Vandals smashed turnstile $7,000 device is being repaired

November 10, 1992|By Melody Simmons | Melody Simmons,Staff Writer

A group of drunken "young adults" heavily damaged a steel turnstile during a party at the Lafayette Courts public housing complex early Friday, the head of the city Housing Authority police said yesterday.

"It was something to do," Colonel William H. Matthews said. "There was a party, folks came outside and were swinging on the device."

Colonel Matthews said a witness told Housing Authority police how the recently installed turnstile was ripped from the wall of the building at 200 Aisquith St. The vandals also tore the steel control box off the top of the 7-foot-high turnstile and smashed it.

A suspect was questioned in connection with incident, but no charges were filed, Colonel Matthews said, adding that a security guard who was assigned to the area near the turnstile had called in sick the night of the incident.

The $7,000 turnstile is being repaired and should be operational by the end of the month, said Rick Marsh, project manager for Superior Automatic Door, the firm hired to install turnstiles in all 17 city public housing high-rises.

All of the turnstiles are expected to be installed by spring, Mr. Marsh said.

"Literally, physically by hand, they pulled it out of the wall. They broke the studs out of the floor -- three-eighths-of-an-inch studs," Mr. Marsh said.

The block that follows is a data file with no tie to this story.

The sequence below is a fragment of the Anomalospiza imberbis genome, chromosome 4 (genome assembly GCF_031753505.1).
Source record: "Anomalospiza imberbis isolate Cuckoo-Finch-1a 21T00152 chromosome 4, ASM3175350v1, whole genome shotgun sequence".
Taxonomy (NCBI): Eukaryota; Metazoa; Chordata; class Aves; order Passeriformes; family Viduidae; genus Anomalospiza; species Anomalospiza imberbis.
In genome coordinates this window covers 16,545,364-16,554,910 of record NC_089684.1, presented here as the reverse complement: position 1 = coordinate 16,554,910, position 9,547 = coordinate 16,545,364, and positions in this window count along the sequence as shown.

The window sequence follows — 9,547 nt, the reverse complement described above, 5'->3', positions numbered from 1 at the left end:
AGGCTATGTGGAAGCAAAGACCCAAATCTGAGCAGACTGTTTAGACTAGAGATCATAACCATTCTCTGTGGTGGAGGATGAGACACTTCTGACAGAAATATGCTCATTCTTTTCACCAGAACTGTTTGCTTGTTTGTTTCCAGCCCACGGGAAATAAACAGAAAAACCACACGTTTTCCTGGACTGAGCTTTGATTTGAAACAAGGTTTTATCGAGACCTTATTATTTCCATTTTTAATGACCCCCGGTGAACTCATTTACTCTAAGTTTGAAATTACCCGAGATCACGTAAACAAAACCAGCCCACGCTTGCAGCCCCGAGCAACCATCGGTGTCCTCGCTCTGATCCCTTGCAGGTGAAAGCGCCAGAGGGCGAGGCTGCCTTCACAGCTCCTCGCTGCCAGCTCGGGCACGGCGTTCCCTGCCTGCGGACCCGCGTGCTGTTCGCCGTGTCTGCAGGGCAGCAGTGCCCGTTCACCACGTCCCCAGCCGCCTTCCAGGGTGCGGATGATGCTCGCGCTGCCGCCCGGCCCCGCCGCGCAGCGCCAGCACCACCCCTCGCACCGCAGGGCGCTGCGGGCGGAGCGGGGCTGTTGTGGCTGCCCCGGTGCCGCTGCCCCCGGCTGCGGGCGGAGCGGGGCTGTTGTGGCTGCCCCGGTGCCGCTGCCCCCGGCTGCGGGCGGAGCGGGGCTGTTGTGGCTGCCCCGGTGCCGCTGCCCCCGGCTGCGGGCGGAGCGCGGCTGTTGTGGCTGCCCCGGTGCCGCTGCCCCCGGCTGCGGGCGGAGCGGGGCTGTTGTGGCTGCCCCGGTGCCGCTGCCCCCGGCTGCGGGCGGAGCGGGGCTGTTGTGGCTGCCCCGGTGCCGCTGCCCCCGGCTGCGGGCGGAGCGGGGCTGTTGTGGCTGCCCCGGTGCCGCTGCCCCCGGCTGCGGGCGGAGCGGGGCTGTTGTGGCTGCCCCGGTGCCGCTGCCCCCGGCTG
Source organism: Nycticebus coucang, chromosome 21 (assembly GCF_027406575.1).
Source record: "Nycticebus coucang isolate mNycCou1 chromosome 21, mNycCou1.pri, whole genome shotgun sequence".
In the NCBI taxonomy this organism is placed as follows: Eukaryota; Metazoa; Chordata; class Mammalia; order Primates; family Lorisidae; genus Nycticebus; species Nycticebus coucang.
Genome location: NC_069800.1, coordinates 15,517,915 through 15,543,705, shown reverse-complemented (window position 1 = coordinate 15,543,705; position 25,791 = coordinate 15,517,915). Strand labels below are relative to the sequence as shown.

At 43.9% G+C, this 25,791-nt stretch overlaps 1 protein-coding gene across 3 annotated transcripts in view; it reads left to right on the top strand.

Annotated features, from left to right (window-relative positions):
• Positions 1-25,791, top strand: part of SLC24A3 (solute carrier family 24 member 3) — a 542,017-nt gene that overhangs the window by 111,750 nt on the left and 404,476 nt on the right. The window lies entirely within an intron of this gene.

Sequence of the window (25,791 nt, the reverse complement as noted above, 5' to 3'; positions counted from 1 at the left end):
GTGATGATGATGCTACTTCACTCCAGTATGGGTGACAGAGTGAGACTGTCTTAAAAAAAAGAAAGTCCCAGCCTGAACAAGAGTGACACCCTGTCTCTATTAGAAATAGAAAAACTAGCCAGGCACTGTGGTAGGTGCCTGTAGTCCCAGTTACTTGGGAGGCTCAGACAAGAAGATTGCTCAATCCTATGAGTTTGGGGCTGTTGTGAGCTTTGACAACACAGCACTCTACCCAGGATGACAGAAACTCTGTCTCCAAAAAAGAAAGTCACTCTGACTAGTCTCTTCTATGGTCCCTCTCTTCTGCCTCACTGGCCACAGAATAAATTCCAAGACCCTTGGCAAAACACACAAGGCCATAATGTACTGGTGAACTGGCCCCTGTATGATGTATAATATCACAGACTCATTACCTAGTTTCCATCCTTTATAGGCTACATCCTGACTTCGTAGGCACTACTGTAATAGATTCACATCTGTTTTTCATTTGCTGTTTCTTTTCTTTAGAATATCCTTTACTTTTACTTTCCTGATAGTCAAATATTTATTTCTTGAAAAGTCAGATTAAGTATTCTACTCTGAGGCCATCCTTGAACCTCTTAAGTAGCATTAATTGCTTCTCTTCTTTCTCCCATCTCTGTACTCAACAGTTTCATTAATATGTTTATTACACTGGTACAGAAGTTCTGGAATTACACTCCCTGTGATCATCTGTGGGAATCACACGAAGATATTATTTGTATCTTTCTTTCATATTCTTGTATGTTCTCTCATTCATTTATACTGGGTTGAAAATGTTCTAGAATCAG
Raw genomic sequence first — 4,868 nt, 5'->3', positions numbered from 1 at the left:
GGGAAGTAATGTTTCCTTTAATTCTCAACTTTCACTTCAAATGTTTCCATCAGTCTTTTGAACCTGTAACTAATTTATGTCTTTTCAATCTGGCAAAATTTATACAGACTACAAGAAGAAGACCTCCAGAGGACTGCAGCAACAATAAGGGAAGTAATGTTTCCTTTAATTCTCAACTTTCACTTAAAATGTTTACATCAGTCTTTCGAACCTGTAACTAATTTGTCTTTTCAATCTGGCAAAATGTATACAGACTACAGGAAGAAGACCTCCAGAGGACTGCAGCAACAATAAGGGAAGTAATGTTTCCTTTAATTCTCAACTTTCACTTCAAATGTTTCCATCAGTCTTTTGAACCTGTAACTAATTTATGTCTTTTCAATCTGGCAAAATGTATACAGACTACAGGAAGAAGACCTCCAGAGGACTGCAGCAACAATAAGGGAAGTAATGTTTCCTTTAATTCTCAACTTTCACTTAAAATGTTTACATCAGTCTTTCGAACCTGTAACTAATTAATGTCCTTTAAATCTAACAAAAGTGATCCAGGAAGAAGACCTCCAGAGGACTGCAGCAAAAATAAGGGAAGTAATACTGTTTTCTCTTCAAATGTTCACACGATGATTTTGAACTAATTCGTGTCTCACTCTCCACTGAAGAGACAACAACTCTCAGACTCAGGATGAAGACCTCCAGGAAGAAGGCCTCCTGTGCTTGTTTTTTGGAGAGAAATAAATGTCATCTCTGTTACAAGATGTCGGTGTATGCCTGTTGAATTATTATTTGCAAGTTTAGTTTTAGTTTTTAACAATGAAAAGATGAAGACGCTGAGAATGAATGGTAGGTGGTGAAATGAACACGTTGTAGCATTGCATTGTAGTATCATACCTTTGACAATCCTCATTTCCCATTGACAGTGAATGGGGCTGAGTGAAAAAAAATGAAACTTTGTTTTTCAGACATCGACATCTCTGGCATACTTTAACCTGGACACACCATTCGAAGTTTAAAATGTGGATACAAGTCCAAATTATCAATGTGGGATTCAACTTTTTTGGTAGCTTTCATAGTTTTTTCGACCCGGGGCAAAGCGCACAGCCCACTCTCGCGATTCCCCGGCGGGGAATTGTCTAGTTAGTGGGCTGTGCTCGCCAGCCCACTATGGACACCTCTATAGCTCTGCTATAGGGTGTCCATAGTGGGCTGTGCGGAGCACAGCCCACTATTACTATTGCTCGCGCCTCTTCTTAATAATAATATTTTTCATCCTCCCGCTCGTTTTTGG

"They had to be working on it for a while to do this. That's pretty heavy duty."

Mr. Marsh said the vandals also stole three security alarms from back doors of the Lafayette Courts buildings.

He said his firm installed the alarms -- which cost $300 each. It will cost about $3,500 to repair the turnstile, he added.

"They lasted two days," he said about the alarms. "We're trying to put them in for their own protection, and they are tearing them out as fast as we put them in. As we were putting up the turnstiles, one of the tenants walked by and told us, 'As soon as you put it in, we're going to tear it out.' "

On Oct. 23, workers began installing turnstiles in two Lafayette Courts buildings -- one in the 200 block of Aisquith St. and another in the 100 block.

When the turnstiles become operational, tenants will use special access cards to open the computerized devices and gain entry to the buildings.

The buildings at Lafayette Courts were the first Housing Authority high-rises to receive the steel turnstiles.

Baltimore Sun Articles
|
|
|
Please note the green-lined linked article text has been applied commercially without any involvement from our newsroom editors, reporters or any other editorial staff.